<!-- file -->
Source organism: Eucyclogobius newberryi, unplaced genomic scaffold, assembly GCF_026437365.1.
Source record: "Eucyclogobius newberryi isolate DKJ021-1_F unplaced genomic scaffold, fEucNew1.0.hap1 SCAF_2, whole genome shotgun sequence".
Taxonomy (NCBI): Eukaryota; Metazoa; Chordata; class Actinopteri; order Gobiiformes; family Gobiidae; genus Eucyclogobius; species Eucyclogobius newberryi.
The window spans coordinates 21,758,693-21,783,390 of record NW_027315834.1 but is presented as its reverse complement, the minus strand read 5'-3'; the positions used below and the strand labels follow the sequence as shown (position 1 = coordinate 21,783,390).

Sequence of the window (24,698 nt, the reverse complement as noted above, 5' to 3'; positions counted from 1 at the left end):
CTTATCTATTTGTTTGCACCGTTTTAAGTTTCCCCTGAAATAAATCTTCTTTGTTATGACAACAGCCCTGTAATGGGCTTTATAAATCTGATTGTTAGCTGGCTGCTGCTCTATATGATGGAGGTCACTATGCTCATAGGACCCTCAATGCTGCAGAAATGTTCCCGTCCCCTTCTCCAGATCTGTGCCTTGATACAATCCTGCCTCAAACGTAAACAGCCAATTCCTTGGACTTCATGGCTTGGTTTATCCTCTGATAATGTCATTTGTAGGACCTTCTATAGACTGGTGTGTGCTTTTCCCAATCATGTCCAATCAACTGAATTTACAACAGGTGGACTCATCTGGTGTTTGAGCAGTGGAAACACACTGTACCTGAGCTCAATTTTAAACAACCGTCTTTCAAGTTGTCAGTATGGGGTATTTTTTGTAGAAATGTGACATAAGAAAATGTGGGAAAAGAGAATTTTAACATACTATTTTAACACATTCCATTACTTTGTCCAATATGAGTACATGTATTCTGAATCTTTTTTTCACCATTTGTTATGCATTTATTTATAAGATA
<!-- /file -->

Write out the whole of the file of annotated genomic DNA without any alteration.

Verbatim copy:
Source organism: Eucyclogobius newberryi, unplaced genomic scaffold, assembly GCF_026437365.1.
Source record: "Eucyclogobius newberryi isolate DKJ021-1_F unplaced genomic scaffold, fEucNew1.0.hap1 SCAF_2, whole genome shotgun sequence".
Taxonomy (NCBI): Eukaryota; Metazoa; Chordata; class Actinopteri; order Gobiiformes; family Gobiidae; genus Eucyclogobius; species Eucyclogobius newberryi.
The window spans coordinates 21,758,693-21,783,390 of record NW_027315834.1 but is presented as its reverse complement, the minus strand read 5'-3'; the positions used below and the strand labels follow the sequence as shown (position 1 = coordinate 21,783,390).

Sequence of the window (24,698 nt, the reverse complement as noted above, 5' to 3'; positions counted from 1 at the left end):
CTTATCTATTTGTTTGCACCGTTTTAAGTTTCCCCTGAAATAAATCTTCTTTGTTATGACAACAGCCCTGTAATGGGCTTTATAAATCTGATTGTTAGCTGGCTGCTGCTCTATATGATGGAGGTCACTATGCTCATAGGACCCTCAATGCTGCAGAAATGTTCCCGTCCCCTTCTCCAGATCTGTGCCTTGATACAATCCTGCCTCAAACGTAAACAGCCAATTCCTTGGACTTCATGGCTTGGTTTATCCTCTGATAATGTCATTTGTAGGACCTTCTATAGACTGGTGTGTGCTTTTCCCAATCATGTCCAATCAACTGAATTTACAACAGGTGGACTCATCTGGTGTTTGAGCAGTGGAAACACACTGTACCTGAGCTCAATTTTAAACAACCGTCTTTCAAGTTGTCAGTATGGGGTATTTTTTGTAGAAATGTGACATAAGAAAATGTGGGAAAAGAGAATTTTAACATACTATTTTAACACATTCCATTACTTTGTCCAATATGAGTACATGTATTCTGAATCTTTTTTTCACCATTTGTTATGCATTTATTTATAAGATA